We recommend using annual family expense instead of your own income because we want a more realistic way of calculating your needs. Along with as we progress through the years as your child becomes older, your years of financial commitment towards your family should be reduced while your coverage amount remains intact, this process will even out the potential inflation of your family expenses hence why we left out inflation in this calculation.

2. Coverage for Liabilities

The first principle of not leaving behind financial burden for your dependents is to make sure that you leave your dependents with a net-zero financial situation. To put simply, it means that they don’t have to start from a negative financial position.

While assets can be sold off to cover liabilities, you may at least want to provide coverage for your residential mortgage liabilities or at least your share of it. Think about it, the last thing you want after your death is for your house to be sold off because your dependents cannot afford to pay off the instalments.

If you’re staying in a HDB flat with the loan from HDB, then this part of the equation should have been covered through the Home Protection Scheme (HPS). For a smaller percentage of those staying in private properties it’s optional to take up a private level term or mortgage reducing term to cover your liabilities, HDB dwellers may also choose to take up a private insurance and seek exemption from the HPS coverage. At the very least, by protecting your liabilities you know that your family will be in a much stable financial position when you are not around to pay for them.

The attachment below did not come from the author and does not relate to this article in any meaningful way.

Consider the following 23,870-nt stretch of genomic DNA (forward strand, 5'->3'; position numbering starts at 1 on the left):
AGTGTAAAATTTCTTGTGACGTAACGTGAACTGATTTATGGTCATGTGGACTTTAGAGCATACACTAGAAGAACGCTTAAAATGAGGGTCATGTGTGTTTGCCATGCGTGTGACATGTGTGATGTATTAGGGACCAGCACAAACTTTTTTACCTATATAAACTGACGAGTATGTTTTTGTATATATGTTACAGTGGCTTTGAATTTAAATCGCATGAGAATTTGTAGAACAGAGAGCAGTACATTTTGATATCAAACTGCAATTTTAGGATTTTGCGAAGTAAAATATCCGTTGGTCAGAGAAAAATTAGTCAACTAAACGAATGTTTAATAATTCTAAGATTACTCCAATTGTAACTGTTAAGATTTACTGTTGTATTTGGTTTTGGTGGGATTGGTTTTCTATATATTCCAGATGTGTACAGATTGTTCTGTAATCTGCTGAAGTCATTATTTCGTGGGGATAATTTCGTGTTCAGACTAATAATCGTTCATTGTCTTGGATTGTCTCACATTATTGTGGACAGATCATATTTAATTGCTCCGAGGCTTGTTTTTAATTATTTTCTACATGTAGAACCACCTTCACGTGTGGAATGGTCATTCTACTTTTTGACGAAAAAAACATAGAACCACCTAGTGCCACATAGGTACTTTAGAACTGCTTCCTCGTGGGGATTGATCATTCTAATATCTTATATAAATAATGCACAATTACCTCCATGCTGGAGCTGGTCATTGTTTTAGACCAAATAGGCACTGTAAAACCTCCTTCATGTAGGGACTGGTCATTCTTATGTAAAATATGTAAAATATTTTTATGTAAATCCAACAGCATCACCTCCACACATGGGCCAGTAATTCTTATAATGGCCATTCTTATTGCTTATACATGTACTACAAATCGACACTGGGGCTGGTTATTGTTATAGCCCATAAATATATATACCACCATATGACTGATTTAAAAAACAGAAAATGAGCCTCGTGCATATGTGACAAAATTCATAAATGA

3. Coverage for Legacy and Gifting

The least important reason to get a death coverage is the need to leave a legacy or gift for your loved ones or for a cause you believe in. Take note that in such planning, we are assuming your dependents or beneficiary do not actually need the money, yet you decide to bequest them a lump sum anyway.

There is no formula for this other than your personal preference. One can consider getting a death coverage as a form of legacy planning when there are assets that can be very complicated to distribute among your family members. This can be planned in such a way for example, you have three children and have 2 properties to distribute, instead of dividing the two properties among the three children which can cause many tax and legal implication, you may choose to bequest the two properties to the two children who wants to keep them and let the third child take a lump sum of cash via your insurance death coverage payout instead. This provides a less complicated way of distributing your asset and you may keep your family happier by doing so.

When is Death Coverage not necessary?

There can be only 1 reason for not getting any death coverage, you are single with no dependents and liabilities and have intention to staying that way for life then yes you don’t really need any death coverage at all. In such scenario, you may want to consider getting critical illness coverage instead to protect you from losing the ability to earn an income.